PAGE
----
In my mind, I'm five years old having a high old time wandering and wondering. In reality, I'm now in my late 60s, wowza! I tell you a lot of creativity is still to be found in this old young self. In you, too, whatever your age. Welcome to my barefoot world!
Mama’s dream, when I was young and single living in San Francisco, was to purchase a two-story house that had been divided into two flats. “You can live upstairs,” said Mama. Whenever she mentioned her dream, I responded with reality, “It’s too expensive.” That didn’t ever make her dream any less. Back then, the thought of living with Mama again, even in a separate apartment in the City, was not what I wanted. So, ha! on me. Fast forward to the summer of 2003, I find myself living with Mama again. Not in the city but back in my hometown of Hollister, which was transitioning from predominantly farmland to a sea of residences. We can thank the Husband for agreeing to move away from the San Francisco Bay Area where he had lived most of his life. By the time we moved, I had lived longer up there. Not any more. This year marks our 20th year living in Hollister. I doubt we’re going anywhere. We’ve paid off the mortgage so we’re sitting pretty in that way. The Husband wanted to get far
Yesterday was the anniversary of Mama’s Spirit freeing herself to soar into the Universe. Six years ago it was. There being things I wanted to be distracted from, I gathered flowers from the yard and took them to the cemetery. Calendula, freesias, lavender, and pineapple sage. Some for Mama and Daddy, some for the two baby sisters, and some for Uncle Frank, Daddy’s younger brother. When I set the tin can of flowers on Mama’s and Daddy’s gravesite, I noticed that all the flowers were ones I’ve been growing the past six years. That’s a feat I had no idea I would’ve or could’ve been part of my story. I like to think Mama noticed, too. About the flowers, that is.
My wise Mama liked to say, “If something doesn’t work, oh well. Try again.” And that was my aim throughout 2022, The Year of Experimentation. Try this, try that. Give that a try. And, if a try doesn’t work, try another way. Try until I am satisfied and then give another way a try. Why not? Here are some highlights of my 2022: 1. Paints poured and roared over paper, canvasses, and other surfaces. 2. Beads and buttons and bits of jewelry were strung into sun catchers. 3. Fabric, paper, pictures, and etcetera were turned into cards, collages, calendars hangings, and a headboard. 4. I got over my fear of sewing elastic, as well as practiced patience ripping out worn-out elastic from pants and skirts. 5. I got back into writing poetry . 6. I’ve opened the folders of an unfinished project I started, oh my gosh, 40some years ago, about the history of Filipino Americans in my hometown and county, where I was born, raised, and returned. 7. I discovered that the slips I grew from a sw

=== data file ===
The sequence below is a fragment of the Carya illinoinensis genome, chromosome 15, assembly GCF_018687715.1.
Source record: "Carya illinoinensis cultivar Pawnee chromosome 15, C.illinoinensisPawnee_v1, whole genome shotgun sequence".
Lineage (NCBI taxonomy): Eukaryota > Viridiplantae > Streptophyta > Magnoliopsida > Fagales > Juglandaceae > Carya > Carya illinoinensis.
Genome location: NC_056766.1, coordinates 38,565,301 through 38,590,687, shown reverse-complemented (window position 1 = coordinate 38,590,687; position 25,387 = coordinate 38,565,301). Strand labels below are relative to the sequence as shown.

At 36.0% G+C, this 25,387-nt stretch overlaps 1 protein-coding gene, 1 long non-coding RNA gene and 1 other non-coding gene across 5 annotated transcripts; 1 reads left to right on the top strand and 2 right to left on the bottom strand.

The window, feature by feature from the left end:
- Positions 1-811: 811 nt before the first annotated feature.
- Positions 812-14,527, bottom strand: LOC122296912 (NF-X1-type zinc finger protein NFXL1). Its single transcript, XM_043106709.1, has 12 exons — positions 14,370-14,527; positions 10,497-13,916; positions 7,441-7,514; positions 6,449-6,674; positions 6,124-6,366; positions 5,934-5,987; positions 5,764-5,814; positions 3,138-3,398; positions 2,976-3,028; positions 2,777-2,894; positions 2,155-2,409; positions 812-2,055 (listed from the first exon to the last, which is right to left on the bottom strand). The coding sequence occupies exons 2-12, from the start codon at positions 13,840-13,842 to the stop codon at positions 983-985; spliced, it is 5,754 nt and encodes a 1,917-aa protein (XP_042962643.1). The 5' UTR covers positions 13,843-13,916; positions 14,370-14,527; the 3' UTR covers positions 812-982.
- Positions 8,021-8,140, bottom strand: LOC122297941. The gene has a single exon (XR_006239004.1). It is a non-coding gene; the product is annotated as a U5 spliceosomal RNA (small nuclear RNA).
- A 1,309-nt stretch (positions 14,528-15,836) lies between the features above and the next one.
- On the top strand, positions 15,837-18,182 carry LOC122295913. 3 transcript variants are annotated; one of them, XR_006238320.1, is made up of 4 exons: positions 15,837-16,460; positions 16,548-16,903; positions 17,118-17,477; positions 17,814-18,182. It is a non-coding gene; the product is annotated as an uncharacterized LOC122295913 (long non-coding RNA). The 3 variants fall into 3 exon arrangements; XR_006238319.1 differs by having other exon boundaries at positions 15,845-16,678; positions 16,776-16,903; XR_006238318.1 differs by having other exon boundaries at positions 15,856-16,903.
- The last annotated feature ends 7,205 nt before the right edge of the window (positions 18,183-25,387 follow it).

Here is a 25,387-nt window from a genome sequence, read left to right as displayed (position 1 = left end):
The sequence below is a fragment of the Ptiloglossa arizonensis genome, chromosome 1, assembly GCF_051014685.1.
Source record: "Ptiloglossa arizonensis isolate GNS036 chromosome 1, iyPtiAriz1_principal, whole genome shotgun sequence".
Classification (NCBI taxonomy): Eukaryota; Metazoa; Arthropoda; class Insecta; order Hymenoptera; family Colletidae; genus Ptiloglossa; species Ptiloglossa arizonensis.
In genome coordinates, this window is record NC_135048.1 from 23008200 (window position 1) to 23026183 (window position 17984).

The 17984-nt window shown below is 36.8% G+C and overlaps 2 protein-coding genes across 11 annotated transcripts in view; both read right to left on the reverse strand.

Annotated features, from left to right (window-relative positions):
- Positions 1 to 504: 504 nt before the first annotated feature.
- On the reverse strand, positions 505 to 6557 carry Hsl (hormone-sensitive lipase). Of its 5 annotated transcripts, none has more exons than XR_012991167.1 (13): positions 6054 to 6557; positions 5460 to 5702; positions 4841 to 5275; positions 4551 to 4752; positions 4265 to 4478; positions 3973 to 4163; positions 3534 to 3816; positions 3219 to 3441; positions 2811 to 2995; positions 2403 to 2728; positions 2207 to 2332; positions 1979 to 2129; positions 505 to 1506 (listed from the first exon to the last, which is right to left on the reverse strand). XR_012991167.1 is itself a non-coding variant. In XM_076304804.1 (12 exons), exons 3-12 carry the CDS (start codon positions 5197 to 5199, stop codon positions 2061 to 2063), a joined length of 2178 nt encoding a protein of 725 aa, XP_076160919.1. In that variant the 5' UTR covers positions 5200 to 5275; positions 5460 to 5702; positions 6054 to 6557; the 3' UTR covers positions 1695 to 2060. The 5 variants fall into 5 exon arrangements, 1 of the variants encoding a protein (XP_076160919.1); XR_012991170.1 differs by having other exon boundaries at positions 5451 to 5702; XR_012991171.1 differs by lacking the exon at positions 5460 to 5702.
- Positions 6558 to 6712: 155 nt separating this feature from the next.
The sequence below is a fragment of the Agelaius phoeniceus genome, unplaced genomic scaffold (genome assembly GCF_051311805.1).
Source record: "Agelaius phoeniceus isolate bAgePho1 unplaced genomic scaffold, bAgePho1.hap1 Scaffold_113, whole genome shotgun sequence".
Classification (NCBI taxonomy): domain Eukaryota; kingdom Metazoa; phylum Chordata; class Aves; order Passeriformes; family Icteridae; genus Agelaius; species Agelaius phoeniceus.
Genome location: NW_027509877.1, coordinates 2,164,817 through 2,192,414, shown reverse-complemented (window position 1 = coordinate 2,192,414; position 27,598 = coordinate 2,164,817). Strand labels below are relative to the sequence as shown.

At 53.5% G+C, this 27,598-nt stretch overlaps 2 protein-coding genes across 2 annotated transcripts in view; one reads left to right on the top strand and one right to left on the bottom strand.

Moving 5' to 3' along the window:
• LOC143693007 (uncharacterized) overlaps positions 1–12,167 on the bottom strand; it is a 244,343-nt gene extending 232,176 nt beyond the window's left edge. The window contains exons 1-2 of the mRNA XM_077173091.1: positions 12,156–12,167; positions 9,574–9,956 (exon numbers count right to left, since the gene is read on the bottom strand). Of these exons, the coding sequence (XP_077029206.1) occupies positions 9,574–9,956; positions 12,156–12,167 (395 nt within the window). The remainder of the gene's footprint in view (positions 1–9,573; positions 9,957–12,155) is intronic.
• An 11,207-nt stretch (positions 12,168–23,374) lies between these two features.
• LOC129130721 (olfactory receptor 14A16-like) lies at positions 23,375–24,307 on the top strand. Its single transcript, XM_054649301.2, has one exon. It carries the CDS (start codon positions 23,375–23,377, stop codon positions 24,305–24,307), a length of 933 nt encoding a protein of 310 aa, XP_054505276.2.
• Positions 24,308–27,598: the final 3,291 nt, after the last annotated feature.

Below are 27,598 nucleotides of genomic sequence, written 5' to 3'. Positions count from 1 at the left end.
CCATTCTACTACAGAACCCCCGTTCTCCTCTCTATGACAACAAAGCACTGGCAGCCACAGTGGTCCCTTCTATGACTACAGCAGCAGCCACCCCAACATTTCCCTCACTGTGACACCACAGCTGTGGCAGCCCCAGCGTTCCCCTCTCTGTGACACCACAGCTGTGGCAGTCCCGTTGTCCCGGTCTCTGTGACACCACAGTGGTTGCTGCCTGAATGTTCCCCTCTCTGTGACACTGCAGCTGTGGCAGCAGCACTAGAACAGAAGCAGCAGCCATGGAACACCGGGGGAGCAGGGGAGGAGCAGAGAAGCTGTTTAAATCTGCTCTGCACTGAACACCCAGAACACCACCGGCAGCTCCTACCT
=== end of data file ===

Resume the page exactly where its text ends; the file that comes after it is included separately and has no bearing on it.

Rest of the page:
Prompt: Red, Friday Writings , hosted by Poets and Storytellers United I don’t remember whether I gave the funeral home’s makeup artist a tube of Mama’s favorite lipstick. That was six years ago. I hope I did. Lipstick completes a woman, so I think Mama believed. Mama’s Lips Red, true red, was the color Mama traced precisely filled in carefully pursing lips lightly blotting away red. A final look, deep breath. Ready. -30- Head to Friday Writings to read what other participants are writing this week.
Here’s one of my work-in-progress projects, a wall hanging I had planned to enter into this weekend’s county fair. When I got to this point, I didn’t feel like rushing the details. There’s no need for me to do a slap happy job simply to make the deadline. Nor to work into the wee hours like this was an essential job. Nope. After all, I can always submit the wall hanging next year, should it tickle my fancy. Tickle, tickle. I love how the volcano turned out. The green velvet fabric is actually a sleeve from a top I wore in my single days and the red zipper is from a dress Mama sewed for me when I was a kid. That blue ziggy line shiny material is part of Mama’s blouse circa the late 60s/early 70s. The plaid heart came from one of Mama’s sleeveless blouses. Mama was one styling chick! Sharing today’s creativity with Ms. Gillena’s Art for Fun Friday at Lunch Break.
“I like those red trees,” said Mama more than once when she saw crape myrtle trees in bloom. Then she would imagine the mess the dried blooms and leaves on her lawn. Shudder. Mama liked a neat yard. She picked up leaves everyday in the back because of all the fruit trees. I understand now why she did. Pincher bugs didn’t dare show their faces in Mama’s domain. Those bugs fear me not. I’ll control them yet. Last year the local high school, where I graduated, had a buy-a-crape-myrtle-tree-to-honor-someone fundraiser. Mama got her tree, by golly! And, I don’t have to clean up after it. Mama would’ve liked that. The high school campus is fenced and locked during non-school hours so we may not ever see the tree. The school kindly sent the above photo of Mama’s tree. I believe Mama’s spirit is tickled pink that she has a plaque on the high school campus. I can see her smile. Sharing with Mosaic Monday . Come along and visit. . . .